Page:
Gougane Barra in West Cork has one of the most naturally spectacular unspoilt landscapes in Ireland, surrounded by mountains, a lake and the country's first national park. It is the location of a famous holy island in the middle of this lake, that is linked by a causeway to the mainland. Since the 6th Century this island has been associated with the patron saint of Cork, St. Finbarr, and contains numerous religious buildings dating from the 17th to 20th centuries. The present St. Finbarr's Oratory (1906) sits on this island and is a popular destination for pilgrims, visitors and weddings from all over the world. The River Lee rises in the mountains above Gougane Barra and makes its journey through villages, lakes and reservoirs before reaching the sea at Cork City Harbour, 89km away.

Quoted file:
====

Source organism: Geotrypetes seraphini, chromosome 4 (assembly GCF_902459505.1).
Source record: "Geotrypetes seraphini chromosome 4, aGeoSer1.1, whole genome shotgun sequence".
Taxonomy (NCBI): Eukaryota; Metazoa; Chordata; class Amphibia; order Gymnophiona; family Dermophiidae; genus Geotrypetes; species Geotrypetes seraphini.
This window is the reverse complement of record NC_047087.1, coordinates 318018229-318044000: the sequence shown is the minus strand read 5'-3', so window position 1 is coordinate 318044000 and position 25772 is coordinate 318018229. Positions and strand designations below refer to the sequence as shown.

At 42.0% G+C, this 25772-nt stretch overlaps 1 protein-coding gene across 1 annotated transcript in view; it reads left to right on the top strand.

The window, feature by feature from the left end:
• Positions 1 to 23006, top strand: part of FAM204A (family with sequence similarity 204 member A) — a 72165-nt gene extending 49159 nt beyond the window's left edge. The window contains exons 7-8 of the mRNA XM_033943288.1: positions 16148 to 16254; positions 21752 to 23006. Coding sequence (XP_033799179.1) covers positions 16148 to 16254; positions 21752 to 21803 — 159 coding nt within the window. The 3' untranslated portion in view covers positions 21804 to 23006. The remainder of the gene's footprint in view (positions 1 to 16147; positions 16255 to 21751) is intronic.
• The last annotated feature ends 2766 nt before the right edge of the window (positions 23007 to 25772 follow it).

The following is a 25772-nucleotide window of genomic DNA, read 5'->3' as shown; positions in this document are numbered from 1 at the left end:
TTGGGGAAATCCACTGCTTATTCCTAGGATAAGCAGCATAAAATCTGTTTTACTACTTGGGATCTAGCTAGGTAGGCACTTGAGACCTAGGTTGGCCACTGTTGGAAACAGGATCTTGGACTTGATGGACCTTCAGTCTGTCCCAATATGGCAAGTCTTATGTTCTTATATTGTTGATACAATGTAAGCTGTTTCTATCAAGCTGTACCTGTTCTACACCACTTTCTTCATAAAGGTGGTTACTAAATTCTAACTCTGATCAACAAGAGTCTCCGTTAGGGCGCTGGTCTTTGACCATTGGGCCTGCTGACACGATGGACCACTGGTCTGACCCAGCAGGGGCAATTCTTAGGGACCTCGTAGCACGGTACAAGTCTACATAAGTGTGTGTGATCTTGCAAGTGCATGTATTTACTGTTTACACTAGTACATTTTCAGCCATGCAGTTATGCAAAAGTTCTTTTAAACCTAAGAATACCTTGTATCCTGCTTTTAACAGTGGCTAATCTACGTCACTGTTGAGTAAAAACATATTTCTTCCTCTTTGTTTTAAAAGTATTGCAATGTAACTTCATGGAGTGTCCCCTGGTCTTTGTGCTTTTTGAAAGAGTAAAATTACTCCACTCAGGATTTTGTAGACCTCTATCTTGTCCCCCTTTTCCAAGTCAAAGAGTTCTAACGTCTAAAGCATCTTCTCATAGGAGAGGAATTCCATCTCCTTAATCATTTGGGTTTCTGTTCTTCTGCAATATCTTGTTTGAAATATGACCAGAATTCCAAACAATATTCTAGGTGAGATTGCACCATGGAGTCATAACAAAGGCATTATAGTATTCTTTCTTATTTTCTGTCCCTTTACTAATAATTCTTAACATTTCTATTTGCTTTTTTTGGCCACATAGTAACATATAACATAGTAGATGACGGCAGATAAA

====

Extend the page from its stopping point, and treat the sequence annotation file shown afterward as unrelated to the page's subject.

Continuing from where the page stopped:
Gougane Barra is in the Muskerry Gaeltacht, an area where Irish or Gaelic is the main language spoken of the people and Irish culture in the form of poetry, music and storytelling is part of everyday life.
Young people visit the area to attend Irish college and become immersed in the language and culture as a way of improving their spoken Irish and experiencing Gaeltacht life.
Coillte Gougane Barra forest park covers 339 acres with rocky outcrops, high pine, sitka and spruce forests, a rich diversity of plant, animal and bird life. There are numerous signed designated walking trails suitable for all abilities. Many visitors, poets, writers and artists have been attracted to Gougane Barra.